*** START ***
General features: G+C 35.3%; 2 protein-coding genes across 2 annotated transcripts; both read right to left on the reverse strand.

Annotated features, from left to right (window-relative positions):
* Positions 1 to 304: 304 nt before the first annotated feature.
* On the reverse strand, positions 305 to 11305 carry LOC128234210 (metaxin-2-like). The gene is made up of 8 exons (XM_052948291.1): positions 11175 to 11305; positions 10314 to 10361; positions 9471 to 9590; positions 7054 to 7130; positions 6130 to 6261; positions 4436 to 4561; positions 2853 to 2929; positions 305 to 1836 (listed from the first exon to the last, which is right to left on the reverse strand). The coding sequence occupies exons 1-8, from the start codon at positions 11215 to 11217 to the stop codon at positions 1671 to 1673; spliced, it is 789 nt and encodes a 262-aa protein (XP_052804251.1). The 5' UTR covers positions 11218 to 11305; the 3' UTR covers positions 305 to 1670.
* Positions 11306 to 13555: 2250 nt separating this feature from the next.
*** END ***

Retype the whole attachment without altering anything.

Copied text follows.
General features: G+C 35.3%; 2 protein-coding genes across 2 annotated transcripts; both read right to left on the reverse strand.

Annotated features, from left to right (window-relative positions):
* Positions 1 to 304: 304 nt before the first annotated feature.
* On the reverse strand, positions 305 to 11305 carry LOC128234210 (metaxin-2-like). The gene is made up of 8 exons (XM_052948291.1): positions 11175 to 11305; positions 10314 to 10361; positions 9471 to 9590; positions 7054 to 7130; positions 6130 to 6261; positions 4436 to 4561; positions 2853 to 2929; positions 305 to 1836 (listed from the first exon to the last, which is right to left on the reverse strand). The coding sequence occupies exons 1-8, from the start codon at positions 11215 to 11217 to the stop codon at positions 1671 to 1673; spliced, it is 789 nt and encodes a 262-aa protein (XP_052804251.1). The 5' UTR covers positions 11218 to 11305; the 3' UTR covers positions 305 to 1670.
* Positions 11306 to 13555: 2250 nt separating this feature from the next.